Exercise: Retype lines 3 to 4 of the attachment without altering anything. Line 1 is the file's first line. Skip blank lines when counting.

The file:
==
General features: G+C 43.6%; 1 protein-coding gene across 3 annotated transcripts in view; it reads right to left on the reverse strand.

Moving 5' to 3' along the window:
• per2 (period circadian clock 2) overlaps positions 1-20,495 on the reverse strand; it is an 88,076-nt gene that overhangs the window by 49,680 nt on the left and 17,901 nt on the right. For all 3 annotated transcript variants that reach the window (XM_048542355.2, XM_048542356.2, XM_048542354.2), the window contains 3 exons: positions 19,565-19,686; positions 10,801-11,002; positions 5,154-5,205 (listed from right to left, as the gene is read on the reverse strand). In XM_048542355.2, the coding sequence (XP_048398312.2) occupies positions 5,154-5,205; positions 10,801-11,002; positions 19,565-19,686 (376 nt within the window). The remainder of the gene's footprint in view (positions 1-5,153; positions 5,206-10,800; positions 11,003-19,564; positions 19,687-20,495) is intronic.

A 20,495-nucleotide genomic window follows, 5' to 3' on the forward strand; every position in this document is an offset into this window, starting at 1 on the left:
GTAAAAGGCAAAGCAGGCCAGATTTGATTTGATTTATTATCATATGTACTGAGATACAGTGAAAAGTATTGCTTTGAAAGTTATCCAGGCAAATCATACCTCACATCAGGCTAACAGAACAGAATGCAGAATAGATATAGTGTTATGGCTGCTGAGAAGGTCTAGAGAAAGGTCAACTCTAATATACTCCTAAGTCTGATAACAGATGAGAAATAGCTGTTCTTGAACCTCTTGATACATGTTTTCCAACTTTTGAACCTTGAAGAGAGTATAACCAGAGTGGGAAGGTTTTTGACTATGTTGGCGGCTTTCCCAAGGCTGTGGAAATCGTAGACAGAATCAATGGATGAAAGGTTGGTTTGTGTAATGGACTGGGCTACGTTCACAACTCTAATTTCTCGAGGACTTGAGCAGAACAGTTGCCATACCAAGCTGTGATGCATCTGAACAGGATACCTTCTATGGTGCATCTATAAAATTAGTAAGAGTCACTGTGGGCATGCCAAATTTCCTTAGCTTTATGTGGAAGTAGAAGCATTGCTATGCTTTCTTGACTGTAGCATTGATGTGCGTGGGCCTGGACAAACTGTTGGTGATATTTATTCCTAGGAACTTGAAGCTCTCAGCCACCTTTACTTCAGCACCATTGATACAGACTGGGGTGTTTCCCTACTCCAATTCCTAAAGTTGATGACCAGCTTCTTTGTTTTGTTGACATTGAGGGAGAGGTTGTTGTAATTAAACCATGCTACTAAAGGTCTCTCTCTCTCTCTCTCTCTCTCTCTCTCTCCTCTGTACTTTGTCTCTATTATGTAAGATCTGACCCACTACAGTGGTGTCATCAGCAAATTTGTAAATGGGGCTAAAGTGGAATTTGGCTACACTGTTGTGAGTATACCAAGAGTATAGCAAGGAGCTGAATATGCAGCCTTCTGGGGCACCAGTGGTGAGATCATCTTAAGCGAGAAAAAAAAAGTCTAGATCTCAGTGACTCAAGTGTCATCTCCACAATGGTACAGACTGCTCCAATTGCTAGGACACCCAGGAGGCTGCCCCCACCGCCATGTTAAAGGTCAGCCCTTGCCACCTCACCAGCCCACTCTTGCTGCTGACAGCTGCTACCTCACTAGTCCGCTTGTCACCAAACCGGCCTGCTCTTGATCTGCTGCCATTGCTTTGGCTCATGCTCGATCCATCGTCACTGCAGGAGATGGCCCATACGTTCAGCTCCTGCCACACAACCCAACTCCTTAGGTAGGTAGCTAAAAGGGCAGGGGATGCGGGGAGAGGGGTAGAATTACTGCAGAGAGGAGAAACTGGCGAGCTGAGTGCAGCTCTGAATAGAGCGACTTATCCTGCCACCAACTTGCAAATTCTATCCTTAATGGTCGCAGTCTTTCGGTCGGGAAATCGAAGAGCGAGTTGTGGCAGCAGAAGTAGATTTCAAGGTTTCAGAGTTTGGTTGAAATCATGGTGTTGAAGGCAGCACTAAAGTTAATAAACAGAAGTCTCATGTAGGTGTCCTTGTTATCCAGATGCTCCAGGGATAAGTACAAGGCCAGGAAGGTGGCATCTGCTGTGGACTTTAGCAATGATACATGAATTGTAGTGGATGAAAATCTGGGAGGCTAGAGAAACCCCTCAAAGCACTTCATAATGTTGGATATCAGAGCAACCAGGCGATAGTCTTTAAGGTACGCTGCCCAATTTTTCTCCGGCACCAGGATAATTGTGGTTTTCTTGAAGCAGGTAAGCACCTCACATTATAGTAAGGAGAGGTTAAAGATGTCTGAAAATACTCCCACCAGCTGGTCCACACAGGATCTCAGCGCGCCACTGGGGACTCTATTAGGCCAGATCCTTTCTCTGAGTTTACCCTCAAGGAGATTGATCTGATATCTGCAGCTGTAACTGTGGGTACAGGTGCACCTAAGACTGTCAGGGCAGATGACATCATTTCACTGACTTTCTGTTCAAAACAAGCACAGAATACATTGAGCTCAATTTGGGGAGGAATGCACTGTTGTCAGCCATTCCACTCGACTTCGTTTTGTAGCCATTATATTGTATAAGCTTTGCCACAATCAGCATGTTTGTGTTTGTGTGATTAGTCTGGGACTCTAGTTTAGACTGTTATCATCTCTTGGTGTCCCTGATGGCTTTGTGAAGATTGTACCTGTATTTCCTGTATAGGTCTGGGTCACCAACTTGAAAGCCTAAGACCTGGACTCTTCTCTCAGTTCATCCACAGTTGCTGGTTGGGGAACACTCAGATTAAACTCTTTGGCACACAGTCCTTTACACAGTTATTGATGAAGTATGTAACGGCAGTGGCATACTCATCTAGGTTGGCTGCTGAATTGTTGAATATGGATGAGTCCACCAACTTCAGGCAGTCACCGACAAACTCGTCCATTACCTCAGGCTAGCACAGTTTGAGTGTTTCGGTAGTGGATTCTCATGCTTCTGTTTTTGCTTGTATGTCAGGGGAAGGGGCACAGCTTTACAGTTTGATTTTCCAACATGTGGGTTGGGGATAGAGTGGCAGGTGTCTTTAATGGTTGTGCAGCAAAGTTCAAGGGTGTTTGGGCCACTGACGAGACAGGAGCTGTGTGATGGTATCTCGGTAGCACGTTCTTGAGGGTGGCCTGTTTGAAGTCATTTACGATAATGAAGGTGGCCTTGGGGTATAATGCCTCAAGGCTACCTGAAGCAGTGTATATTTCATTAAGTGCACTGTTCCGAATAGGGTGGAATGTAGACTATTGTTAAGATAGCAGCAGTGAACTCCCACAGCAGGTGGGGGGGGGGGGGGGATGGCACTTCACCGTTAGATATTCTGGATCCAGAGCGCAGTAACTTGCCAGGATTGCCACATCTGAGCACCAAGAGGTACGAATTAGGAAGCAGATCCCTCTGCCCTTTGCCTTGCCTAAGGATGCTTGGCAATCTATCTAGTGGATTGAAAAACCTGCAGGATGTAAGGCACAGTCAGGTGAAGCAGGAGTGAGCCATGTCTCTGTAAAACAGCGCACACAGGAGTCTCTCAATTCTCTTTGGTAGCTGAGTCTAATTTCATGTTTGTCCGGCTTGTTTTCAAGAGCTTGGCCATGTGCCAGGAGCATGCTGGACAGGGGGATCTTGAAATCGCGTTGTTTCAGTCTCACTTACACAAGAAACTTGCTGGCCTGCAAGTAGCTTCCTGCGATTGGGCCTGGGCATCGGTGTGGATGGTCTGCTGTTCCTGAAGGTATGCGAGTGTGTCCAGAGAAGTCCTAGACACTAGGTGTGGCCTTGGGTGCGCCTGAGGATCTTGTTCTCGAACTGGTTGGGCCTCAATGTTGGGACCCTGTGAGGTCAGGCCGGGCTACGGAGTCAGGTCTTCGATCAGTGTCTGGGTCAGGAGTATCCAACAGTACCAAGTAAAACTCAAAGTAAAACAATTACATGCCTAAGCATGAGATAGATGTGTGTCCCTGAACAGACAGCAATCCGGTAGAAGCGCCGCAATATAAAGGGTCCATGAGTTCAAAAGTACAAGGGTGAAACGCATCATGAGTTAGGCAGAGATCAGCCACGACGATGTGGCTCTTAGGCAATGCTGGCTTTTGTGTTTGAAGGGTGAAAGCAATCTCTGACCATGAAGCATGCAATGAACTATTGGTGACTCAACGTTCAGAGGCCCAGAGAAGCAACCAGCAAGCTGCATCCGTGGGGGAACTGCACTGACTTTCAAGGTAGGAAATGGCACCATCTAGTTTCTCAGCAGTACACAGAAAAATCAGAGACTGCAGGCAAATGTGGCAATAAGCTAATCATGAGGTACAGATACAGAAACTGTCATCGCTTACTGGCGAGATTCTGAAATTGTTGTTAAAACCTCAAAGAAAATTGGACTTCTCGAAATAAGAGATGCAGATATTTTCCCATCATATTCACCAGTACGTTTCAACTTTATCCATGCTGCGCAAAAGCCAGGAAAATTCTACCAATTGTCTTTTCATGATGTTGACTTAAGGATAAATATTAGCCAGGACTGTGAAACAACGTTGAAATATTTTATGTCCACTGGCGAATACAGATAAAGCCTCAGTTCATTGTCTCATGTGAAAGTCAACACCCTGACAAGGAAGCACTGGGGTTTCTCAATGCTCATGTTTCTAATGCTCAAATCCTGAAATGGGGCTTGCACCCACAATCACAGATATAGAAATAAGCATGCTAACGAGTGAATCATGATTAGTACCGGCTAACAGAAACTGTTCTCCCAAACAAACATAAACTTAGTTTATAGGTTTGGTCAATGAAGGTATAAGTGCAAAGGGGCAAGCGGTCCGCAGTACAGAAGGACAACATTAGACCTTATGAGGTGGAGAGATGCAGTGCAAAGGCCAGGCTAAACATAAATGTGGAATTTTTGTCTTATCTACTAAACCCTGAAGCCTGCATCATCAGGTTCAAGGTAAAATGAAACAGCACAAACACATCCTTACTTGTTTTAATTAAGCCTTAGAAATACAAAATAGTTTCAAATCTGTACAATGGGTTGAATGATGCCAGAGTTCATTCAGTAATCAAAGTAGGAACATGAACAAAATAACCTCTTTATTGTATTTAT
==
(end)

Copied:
• per2 (period circadian clock 2) overlaps positions 1-20,495 on the reverse strand; it is an 88,076-nt gene that overhangs the window by 49,680 nt on the left and 17,901 nt on the right. For all 3 annotated transcript variants that reach the window (XM_048542355.2, XM_048542356.2, XM_048542354.2), the window contains 3 exons: positions 19,565-19,686; positions 10,801-11,002; positions 5,154-5,205 (listed from right to left, as the gene is read on the reverse strand). In XM_048542355.2, the coding sequence (XP_048398312.2) occupies positions 5,154-5,205; positions 10,801-11,002; positions 19,565-19,686 (376 nt within the window). The remainder of the gene's footprint in view (positions 1-5,153; positions 5,206-10,800; positions 11,003-19,564; positions 19,687-20,495) is intronic.

A 20,495-nucleotide genomic window follows, 5' to 3' on the forward strand; every position in this document is an offset into this window, starting at 1 on the left: